Mount Rushmore National Memorial under construction.
The workers had to endure conditions that varied from blazing hot to bitterly cold and windy. Each day they climbed 700 stairs to the top of the mountain to punch-in on the time clock. Then 3/8 inch thick steel cables lowered them over the front of the 500-foot face of the mountain in a "bosun chair." Despite the dangers, no one was killed during the project.
Otters in Glacier Bay National Park and Preserve, Alaska.
The sea otter population of Glacier Bay has increased dramatically in the past 20 years. Ecologists consider sea otters a keystone species here. Otters consume vast quantities of clams, urchins, crabs, and other invertebrates and their presence creates ripples through the ecosystem. NPS photo.
Every day someone like you becomes a wildland wildfire fighter, a teacher, a trail-builder, a museum curator, or a park ranger. Discover your opportunities in national parks. Come to play. Come to learn. Come to serve. Develop your environmental leadership skills. Find a job. Be the next generation to preserve and protect these great places.
With more than 80% of Americans living in urban areas, urban parks are more important than ever. The father of American landscape architecture, Frederick Law Olmsted, said of urban parks:
It is one great purpose of the Park to supply to the hundreds of thousands of tired workers, who have no opportunity to spend their summers in the country, a specimen of God's handiwork that shall be to them, inexpensively, what a month or two in the White Mountains or the Adirondacks is, at great cost, to those in easier circumstances.
Madam Chairwoman and Members of the Subcommittee, I am Robert Quint, Acting Deputy Commissioner of the Bureau of Reclamation. I am pleased to be here today to provide the Department of the Interior's views on H.R. 2498, a bill to authorize a study on coordinating and integrating sub-regional interrelated regional water management plans into a unified integrated plan in the San Joaquin River and Tulare Lake Hydrologic Regions in the San Joaquin Valley of California.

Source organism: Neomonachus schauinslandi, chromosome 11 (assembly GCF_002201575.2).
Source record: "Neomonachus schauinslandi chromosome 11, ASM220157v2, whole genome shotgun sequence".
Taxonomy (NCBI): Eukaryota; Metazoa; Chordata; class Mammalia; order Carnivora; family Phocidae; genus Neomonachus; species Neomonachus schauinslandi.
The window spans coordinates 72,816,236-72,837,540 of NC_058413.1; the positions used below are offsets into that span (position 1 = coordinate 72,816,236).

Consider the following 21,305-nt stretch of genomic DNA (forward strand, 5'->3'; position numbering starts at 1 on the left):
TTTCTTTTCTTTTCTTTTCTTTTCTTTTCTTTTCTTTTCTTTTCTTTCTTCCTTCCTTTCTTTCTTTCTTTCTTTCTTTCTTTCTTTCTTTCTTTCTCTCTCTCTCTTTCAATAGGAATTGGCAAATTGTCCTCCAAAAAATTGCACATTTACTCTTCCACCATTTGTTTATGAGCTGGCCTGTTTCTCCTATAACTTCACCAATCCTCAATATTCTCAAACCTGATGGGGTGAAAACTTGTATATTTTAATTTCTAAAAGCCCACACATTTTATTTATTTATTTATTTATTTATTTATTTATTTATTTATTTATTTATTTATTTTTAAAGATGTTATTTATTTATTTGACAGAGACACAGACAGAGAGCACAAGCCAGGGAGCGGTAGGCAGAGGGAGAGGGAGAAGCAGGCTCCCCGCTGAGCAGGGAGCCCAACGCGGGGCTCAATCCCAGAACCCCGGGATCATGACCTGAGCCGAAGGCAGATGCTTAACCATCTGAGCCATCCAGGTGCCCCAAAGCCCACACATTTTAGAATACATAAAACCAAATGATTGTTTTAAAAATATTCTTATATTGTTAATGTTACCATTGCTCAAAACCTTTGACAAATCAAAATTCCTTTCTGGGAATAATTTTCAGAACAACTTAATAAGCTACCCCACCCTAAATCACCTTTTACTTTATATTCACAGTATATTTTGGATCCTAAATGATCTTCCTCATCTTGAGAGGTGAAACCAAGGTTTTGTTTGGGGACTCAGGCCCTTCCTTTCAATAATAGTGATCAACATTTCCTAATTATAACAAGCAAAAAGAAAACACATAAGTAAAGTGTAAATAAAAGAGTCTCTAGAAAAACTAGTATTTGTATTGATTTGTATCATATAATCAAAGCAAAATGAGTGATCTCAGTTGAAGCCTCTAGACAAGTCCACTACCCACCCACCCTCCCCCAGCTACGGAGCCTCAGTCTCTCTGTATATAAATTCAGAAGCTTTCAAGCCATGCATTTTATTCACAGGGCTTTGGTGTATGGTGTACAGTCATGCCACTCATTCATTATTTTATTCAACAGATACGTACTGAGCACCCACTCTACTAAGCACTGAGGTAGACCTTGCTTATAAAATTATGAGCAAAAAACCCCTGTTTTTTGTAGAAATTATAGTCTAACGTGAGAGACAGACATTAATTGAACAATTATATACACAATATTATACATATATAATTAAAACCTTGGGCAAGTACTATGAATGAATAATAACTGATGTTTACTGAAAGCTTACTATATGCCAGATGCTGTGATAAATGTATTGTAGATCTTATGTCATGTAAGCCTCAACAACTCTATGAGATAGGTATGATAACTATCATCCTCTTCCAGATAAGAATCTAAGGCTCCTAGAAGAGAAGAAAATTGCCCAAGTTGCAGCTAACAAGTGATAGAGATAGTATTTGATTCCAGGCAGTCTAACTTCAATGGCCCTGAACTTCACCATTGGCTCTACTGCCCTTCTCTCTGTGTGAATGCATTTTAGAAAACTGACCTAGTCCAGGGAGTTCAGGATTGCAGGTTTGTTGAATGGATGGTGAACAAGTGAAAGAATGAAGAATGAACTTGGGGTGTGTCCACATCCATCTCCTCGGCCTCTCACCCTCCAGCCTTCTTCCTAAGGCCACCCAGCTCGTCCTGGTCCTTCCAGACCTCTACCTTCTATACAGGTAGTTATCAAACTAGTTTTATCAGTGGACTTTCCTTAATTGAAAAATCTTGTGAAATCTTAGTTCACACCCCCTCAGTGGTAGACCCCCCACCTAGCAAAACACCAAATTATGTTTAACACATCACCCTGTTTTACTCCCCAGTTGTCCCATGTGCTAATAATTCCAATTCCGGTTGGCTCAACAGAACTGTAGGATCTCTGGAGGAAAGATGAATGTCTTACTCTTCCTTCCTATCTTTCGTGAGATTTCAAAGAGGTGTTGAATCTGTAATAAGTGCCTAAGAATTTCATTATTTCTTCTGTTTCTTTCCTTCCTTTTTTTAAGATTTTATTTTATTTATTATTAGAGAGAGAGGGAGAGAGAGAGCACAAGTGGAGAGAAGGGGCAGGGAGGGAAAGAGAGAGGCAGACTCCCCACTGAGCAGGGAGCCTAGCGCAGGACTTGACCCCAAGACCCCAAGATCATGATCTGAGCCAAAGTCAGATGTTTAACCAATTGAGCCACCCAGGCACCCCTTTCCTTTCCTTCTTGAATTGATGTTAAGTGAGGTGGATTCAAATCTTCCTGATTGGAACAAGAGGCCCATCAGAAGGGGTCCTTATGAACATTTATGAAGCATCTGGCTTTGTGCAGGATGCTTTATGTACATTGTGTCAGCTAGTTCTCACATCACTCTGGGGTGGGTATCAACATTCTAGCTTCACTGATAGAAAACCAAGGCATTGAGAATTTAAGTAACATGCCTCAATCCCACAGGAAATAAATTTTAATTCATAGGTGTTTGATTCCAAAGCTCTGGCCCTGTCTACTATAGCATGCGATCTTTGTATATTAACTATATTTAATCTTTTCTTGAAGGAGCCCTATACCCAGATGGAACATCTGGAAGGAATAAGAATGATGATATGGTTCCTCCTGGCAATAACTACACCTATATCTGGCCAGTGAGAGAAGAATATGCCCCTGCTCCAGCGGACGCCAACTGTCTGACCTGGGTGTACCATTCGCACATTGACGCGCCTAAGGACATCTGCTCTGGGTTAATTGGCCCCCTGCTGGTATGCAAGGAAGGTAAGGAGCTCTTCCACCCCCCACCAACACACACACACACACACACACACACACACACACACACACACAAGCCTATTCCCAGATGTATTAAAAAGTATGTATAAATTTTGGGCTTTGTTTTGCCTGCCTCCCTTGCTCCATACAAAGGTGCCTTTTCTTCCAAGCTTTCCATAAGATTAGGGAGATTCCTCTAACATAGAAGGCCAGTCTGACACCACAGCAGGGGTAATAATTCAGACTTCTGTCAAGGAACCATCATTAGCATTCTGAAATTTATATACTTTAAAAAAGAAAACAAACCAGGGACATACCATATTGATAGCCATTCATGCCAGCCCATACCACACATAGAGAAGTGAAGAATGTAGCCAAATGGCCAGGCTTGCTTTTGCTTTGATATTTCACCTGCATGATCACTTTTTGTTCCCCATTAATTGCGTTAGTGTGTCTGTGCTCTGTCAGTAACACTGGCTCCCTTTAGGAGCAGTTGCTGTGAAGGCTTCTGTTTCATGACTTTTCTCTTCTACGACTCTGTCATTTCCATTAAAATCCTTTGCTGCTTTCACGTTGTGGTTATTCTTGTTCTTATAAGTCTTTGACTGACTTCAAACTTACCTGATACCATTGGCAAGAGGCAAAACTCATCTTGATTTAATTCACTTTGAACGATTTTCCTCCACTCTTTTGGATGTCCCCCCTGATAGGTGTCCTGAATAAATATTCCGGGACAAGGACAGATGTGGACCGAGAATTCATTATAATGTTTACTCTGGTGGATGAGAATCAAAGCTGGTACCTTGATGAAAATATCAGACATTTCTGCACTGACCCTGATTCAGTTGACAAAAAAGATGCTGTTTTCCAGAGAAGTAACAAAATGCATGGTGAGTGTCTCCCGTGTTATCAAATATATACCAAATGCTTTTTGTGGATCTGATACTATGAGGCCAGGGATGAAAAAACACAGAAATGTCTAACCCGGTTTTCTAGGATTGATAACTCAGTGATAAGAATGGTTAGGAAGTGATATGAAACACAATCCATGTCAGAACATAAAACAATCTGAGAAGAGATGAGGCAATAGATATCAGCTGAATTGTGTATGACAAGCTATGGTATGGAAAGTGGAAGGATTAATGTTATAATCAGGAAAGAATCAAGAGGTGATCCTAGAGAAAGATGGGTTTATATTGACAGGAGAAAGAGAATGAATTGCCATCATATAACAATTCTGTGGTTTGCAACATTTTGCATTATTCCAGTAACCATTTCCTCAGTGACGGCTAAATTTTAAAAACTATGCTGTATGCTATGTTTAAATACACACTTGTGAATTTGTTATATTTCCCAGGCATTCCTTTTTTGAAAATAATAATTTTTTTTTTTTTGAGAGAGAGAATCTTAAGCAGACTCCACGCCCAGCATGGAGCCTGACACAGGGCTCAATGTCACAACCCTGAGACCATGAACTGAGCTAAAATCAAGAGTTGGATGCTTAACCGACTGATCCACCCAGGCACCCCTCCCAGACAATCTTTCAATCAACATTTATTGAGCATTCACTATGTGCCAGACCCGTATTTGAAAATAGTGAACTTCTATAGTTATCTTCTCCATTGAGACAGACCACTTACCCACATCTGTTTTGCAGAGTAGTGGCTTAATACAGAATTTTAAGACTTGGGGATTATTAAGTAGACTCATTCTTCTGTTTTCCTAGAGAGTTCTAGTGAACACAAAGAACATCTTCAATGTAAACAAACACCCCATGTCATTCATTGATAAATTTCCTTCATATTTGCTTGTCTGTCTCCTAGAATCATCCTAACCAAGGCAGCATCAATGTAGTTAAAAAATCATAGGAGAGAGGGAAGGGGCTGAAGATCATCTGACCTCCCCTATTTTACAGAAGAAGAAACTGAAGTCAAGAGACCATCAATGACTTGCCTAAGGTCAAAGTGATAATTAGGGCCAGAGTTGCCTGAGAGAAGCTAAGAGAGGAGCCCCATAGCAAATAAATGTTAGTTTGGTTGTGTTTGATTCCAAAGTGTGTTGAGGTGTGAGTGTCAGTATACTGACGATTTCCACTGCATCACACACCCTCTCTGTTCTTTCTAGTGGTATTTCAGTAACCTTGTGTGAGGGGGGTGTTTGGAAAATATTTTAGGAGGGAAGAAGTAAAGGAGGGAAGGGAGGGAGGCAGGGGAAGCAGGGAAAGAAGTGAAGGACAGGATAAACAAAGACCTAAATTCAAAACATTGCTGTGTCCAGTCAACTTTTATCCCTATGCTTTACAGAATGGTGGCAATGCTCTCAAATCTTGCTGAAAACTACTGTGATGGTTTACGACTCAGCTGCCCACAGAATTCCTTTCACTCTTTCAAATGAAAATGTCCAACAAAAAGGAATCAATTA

Ongoing activities in Reclamation's Central Valley Project in California are currently addressing the need targeted by this proposed study. Furthermore, the legislation does not identify a Reclamation funding source for the study and without an additional appropriation, it would be drawn from other existing programs, compromising that work. As such, the Administration does not support H.R. 2498 at this time.
This legislation would direct the Secretary of the Interior, acting through the Bureau of Reclamation, to award a grant to the California Water Institute, not later than 120 days after the date of the enactment of this Act. The Institute would prepare an Integrated Regional Water Management Plan (Plan) for the eight counties encompassed by the two hydrologic basins that would address issues related to water quality, water supply (both surface and groundwater banking, and brackish water desalination), water conveyance, water reliability, flood control, water resource-related environmental enhancement, and population growth.
H.R. 2498 also directs the Secretary to ensure that a report containing the results of the Plan is submitted to this Committee and the Senate Committee on Energy and Natural Resources not later than 24 months after the grant is awarded and authorizes the appropriation of $1 million to carry out the Act.
There are many water supply issues in the San Joaquin Valley and many of these issues have a Federal nexus. It is important for local communities to evaluate and address the future needs and find solutions for potential shortfalls. Through the existing Acts authorizing various units and divisions of the Central Valley Project, Reclamation is already actively working on issues that could be evaluated by the Plan. These issues include water quality and supply, surface and groundwater banking, water conveyance, water reliability, flood control, and water resource-related environmental enhancement.
Reclamation has concerns about the budget impact of H.R. 2498. H.R. 2498 also does not identify a specific Reclamation program or activity responsible for the Institute's grant. Potential sources include CALFED, Upper San Joaquin River Basin Storage Investigation, San Joaquin River Restoration Program, San Luis Unit Drainage, and the Salinity and Boron Total Maximum Daily Load on the Lower San Joaquin River.
In addition, the legislation does not specify actions Reclamation should take to ensure that the Institute submits a report to Congress within the 24–month timeframe referenced in the bill.
That concludes my prepared remarks. I would be pleased to answer any questions.